The Australian Government’s new Trusted Trader Program offers the opportunity for businesses to improve their supply chain efficiency by taking advantage of reduced regulatory burdens and streamlined customs processes. For agribusiness to capture the opportunities presented by the Program, it will be important to start taking steps now to ensure satisfaction of the eligibility criteria by the time that the Program becomes fully operational in July 2016.

About the Program

The Australian Trusted Trader Program (ATT Program) was developed by the Department of Immigration and Border Protection (Department), based on the World Customs Organization’s SAFE Framework of Standards to Secure and Facilitate Global Trade (WCO SAFE Framework).

The ATT Program allows accredited entities that meet or exceed international supply chain security and trade compliance standards (Trusted Traders) to benefit from “reduced regulatory burden and streamlined customs processes”. Entities that can become accredited are those involved in the international trade supply chain, including importers, exporters, domestic or international freight companies, ports, airports and brokers.

Participation in the ATT Program is voluntary and free of cost, although there may be business costs associated with meeting the qualification criteria. It will therefore be important to consider whether the costs of participating in the ATT Program are outweighed by the benefits (see below on benefits).

The ATT Program will be fully operational and open to all businesses (i.e. holders of an Australian Business Number) which are involved in the international trade supply chain from 1 July 2016. It is currently running on a pilot basis (since 1 July 2015), involving the following stages:

  • Stage 1 focuses on export supply chains and sea cargo. It involves four export companies (Boeing Aerostructures Australia, Devondale Murray Goulburn, Mondelez Australia and Techwool Trading) and their supply chain service providers.
  • Stage 2 broadens the scope to include importers and their supply chain operators. It also includes air cargo consignments for both exporters and importers.
  • Stage 3 opens the ATT Program to other businesses. It will involve about 40 eligible participants and their trade intermediaries.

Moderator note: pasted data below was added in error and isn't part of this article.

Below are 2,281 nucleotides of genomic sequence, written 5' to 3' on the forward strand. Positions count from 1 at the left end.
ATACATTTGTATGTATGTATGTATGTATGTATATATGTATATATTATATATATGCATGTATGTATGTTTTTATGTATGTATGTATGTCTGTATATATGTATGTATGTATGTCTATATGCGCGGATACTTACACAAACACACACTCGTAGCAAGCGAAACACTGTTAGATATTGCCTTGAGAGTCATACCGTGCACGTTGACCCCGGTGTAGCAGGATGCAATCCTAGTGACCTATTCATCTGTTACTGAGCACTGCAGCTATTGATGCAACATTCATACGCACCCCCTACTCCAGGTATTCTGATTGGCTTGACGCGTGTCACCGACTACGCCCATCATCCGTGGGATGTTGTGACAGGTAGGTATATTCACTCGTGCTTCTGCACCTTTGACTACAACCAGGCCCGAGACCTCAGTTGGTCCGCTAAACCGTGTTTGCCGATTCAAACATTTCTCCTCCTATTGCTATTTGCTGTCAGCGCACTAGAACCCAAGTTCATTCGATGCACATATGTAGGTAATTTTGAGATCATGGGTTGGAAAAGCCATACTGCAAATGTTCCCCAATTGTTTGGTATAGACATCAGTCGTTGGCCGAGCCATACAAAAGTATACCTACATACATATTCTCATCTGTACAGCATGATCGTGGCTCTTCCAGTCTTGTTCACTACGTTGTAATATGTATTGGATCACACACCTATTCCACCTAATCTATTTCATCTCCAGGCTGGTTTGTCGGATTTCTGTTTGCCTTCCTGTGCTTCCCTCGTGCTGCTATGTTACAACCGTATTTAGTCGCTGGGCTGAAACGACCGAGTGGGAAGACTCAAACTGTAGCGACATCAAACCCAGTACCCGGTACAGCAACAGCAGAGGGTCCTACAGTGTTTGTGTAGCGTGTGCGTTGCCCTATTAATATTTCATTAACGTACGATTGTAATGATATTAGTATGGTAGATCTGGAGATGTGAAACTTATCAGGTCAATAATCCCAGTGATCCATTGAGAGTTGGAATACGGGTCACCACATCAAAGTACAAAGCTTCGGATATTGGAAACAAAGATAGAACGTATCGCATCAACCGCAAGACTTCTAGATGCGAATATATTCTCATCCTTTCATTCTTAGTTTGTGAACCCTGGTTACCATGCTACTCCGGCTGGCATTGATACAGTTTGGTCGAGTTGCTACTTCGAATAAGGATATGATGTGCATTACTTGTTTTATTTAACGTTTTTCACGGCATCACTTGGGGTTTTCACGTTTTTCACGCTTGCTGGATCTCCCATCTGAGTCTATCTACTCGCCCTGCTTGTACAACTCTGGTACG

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Benefits for Trusted Traders

According to the Department, the ATT Program will allow exporters to “obtain faster clearance and easier access to their goods at foreign ports”. Trusted Traders may potentially have access to benefits such as:

  • enhanced client service through the provision of a dedicated point of contact;
  • fewer examinations and priority service;
  • priority consideration of trade advice rulings and applications;
  • deferral of customs duty;
  • streamlined reporting arrangements; and
  • recognition as a Trusted Trader by customs agencies in other countries (with which Australia has Mutual Recognition Arrangements).

How to become a Trusted Trader

The ATT Program will have three tiers of certification, reflecting different levels of risk associated with different businesses, goods and trade routes. Broadly, to become a Trusted Trader, a business needs to show that it can demonstrate compliance with requirements relating to supply chain security and a history of trade compliance. Such requirements may include specific standards in the areas of personnel security, information security, physical security and conveyance security.

The accreditation process for becoming a Trusted Trader involves the following steps:

  1. Submit an Expression of Interest form to register your business’ interest in participating in the ATT Program. The Expression of Interest will allow the Department to undertake a preliminary assessment of the business’ eligibility to participate in the ATT Program.
  2. Complete a Self-Assessment Questionnaire, which involves answering questions about how the business meets the supply chain security and trade compliance criteria of the ATT Program.
  3. If the Department is satisfied that the business meets the qualification criteria, an agreement will be entered into with the business, granting interim (tier 1) status as a Trusted Trader to the business.
  4. The Department will undertake a physical inspection and audit of a business’ compliance with supply chain security and trade compliance standards that the business specified in their Self-Assessment Questionnaire.
  5. If the Department is satisfied that the business meets the supply chain security and trade compliance standards of the ATT Program, the agreement will be varied and the business will receive ongoing status as a Trusted Trader.
  6. As part of a business’ ongoing status in the ATT Program, the business will be subject to ongoing monitoring and will be required to undergo periodic validation against the qualification criteria. The business will also have a continuing obligation to notify the Department of any changes that may affect their status as a Trusted Trader and any supply chain security or trade compliance incidents or irregularities.

Expressions of Interest forms will become available on 1 July 2016. However, if you are interested in becoming a Trusted Trader in 2016, it is important that you take steps now to ensure that you will satisfy the eligibility criteria. A number of questions in the Self-Assessment Questionnaire relate to supply chain security and trade compliance history over the previous two years.